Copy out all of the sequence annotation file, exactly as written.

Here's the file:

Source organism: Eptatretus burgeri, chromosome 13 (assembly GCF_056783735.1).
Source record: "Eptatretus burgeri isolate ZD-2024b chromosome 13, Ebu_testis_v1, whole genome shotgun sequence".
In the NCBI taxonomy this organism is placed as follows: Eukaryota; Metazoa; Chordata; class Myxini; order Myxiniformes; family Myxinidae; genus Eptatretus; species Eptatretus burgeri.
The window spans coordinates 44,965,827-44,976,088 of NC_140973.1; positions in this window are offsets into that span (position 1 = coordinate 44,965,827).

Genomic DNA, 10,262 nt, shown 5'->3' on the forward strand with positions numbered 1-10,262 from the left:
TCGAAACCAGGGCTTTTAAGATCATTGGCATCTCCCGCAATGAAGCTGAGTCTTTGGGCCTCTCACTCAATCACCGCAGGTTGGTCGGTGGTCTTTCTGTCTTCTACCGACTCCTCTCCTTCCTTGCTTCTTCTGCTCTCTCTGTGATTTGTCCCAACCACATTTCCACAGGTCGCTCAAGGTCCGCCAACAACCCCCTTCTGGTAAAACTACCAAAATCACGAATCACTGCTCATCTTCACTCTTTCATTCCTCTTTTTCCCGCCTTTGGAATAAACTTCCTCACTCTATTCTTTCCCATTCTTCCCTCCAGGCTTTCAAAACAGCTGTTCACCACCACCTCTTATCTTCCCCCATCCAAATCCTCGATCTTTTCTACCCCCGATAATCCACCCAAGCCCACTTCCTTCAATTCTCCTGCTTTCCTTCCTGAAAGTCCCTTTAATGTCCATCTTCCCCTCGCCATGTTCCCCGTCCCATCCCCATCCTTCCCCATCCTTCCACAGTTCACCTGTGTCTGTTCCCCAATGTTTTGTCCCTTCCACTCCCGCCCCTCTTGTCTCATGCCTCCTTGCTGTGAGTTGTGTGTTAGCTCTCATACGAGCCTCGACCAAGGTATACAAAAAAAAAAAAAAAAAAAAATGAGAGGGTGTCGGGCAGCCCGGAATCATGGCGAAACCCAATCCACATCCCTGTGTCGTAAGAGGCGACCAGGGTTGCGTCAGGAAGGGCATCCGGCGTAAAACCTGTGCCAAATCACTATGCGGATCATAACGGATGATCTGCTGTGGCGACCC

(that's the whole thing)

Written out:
Source organism: Eptatretus burgeri, chromosome 13 (assembly GCF_056783735.1).
Source record: "Eptatretus burgeri isolate ZD-2024b chromosome 13, Ebu_testis_v1, whole genome shotgun sequence".
In the NCBI taxonomy this organism is placed as follows: Eukaryota; Metazoa; Chordata; class Myxini; order Myxiniformes; family Myxinidae; genus Eptatretus; species Eptatretus burgeri.
The window spans coordinates 44,965,827-44,976,088 of NC_140973.1; positions in this window are offsets into that span (position 1 = coordinate 44,965,827).

Genomic DNA, 10,262 nt, shown 5'->3' on the forward strand with positions numbered 1-10,262 from the left:
TCGAAACCAGGGCTTTTAAGATCATTGGCATCTCCCGCAATGAAGCTGAGTCTTTGGGCCTCTCACTCAATCACCGCAGGTTGGTCGGTGGTCTTTCTGTCTTCTACCGACTCCTCTCCTTCCTTGCTTCTTCTGCTCTCTCTGTGATTTGTCCCAACCACATTTCCACAGGTCGCTCAAGGTCCGCCAACAACCCCCTTCTGGTAAAACTACCAAAATCACGAATCACTGCTCATCTTCACTCTTTCATTCCTCTTTTTCCCGCCTTTGGAATAAACTTCCTCACTCTATTCTTTCCCATTCTTCCCTCCAGGCTTTCAAAACAGCTGTTCACCACCACCTCTTATCTTCCCCCATCCAAATCCTCGATCTTTTCTACCCCCGATAATCCACCCAAGCCCACTTCCTTCAATTCTCCTGCTTTCCTTCCTGAAAGTCCCTTTAATGTCCATCTTCCCCTCGCCATGTTCCCCGTCCCATCCCCATCCTTCCCCATCCTTCCACAGTTCACCTGTGTCTGTTCCCCAATGTTTTGTCCCTTCCACTCCCGCCCCTCTTGTCTCATGCCTCCTTGCTGTGAGTTGTGTGTTAGCTCTCATACGAGCCTCGACCAAGGTATACAAAAAAAAAAAAAAAAAAAAATGAGAGGGTGTCGGGCAGCCCGGAATCATGGCGAAACCCAATCCACATCCCTGTGTCGTAAGAGGCGACCAGGGTTGCGTCAGGAAGGGCATCCGGCGTAAAACCTGTGCCAAATCACTATGCGGATCATAACGGATGATCTGCTGTGGCGACCC